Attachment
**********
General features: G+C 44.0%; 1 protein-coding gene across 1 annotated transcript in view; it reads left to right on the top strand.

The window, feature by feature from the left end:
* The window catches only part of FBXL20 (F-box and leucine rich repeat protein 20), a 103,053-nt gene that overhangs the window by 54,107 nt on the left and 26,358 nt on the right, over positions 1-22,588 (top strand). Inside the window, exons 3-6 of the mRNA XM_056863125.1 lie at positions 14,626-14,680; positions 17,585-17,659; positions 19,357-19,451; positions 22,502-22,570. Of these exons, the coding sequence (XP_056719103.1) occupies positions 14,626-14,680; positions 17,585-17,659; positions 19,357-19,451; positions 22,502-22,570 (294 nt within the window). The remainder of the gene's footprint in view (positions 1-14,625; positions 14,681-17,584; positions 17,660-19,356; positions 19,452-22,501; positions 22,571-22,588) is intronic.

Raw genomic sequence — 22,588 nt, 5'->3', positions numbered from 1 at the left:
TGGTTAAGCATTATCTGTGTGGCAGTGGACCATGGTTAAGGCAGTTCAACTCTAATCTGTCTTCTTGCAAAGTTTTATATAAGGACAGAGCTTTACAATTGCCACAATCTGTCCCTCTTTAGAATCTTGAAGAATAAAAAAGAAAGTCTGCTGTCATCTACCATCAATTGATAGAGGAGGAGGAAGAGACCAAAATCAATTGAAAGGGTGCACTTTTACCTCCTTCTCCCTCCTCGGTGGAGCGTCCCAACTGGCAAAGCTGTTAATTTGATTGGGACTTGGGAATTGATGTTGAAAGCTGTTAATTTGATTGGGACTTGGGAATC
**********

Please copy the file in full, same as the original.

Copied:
General features: G+C 44.0%; 1 protein-coding gene across 1 annotated transcript in view; it reads left to right on the top strand.

The window, feature by feature from the left end:
* The window catches only part of FBXL20 (F-box and leucine rich repeat protein 20), a 103,053-nt gene that overhangs the window by 54,107 nt on the left and 26,358 nt on the right, over positions 1-22,588 (top strand). Inside the window, exons 3-6 of the mRNA XM_056863125.1 lie at positions 14,626-14,680; positions 17,585-17,659; positions 19,357-19,451; positions 22,502-22,570. Of these exons, the coding sequence (XP_056719103.1) occupies positions 14,626-14,680; positions 17,585-17,659; positions 19,357-19,451; positions 22,502-22,570 (294 nt within the window). The remainder of the gene's footprint in view (positions 1-14,625; positions 14,681-17,584; positions 17,660-19,356; positions 19,452-22,501; positions 22,571-22,588) is intronic.

Raw genomic sequence — 22,588 nt, 5'->3', positions numbered from 1 at the left:
TGGTTAAGCATTATCTGTGTGGCAGTGGACCATGGTTAAGGCAGTTCAACTCTAATCTGTCTTCTTGCAAAGTTTTATATAAGGACAGAGCTTTACAATTGCCACAATCTGTCCCTCTTTAGAATCTTGAAGAATAAAAAAGAAAGTCTGCTGTCATCTACCATCAATTGATAGAGGAGGAGGAAGAGACCAAAATCAATTGAAAGGGTGCACTTTTACCTCCTTCTCCCTCCTCGGTGGAGCGTCCCAACTGGCAAAGCTGTTAATTTGATTGGGACTTGGGAATTGATGTTGAAAGCTGTTAATTTGATTGGGACTTGGGAATC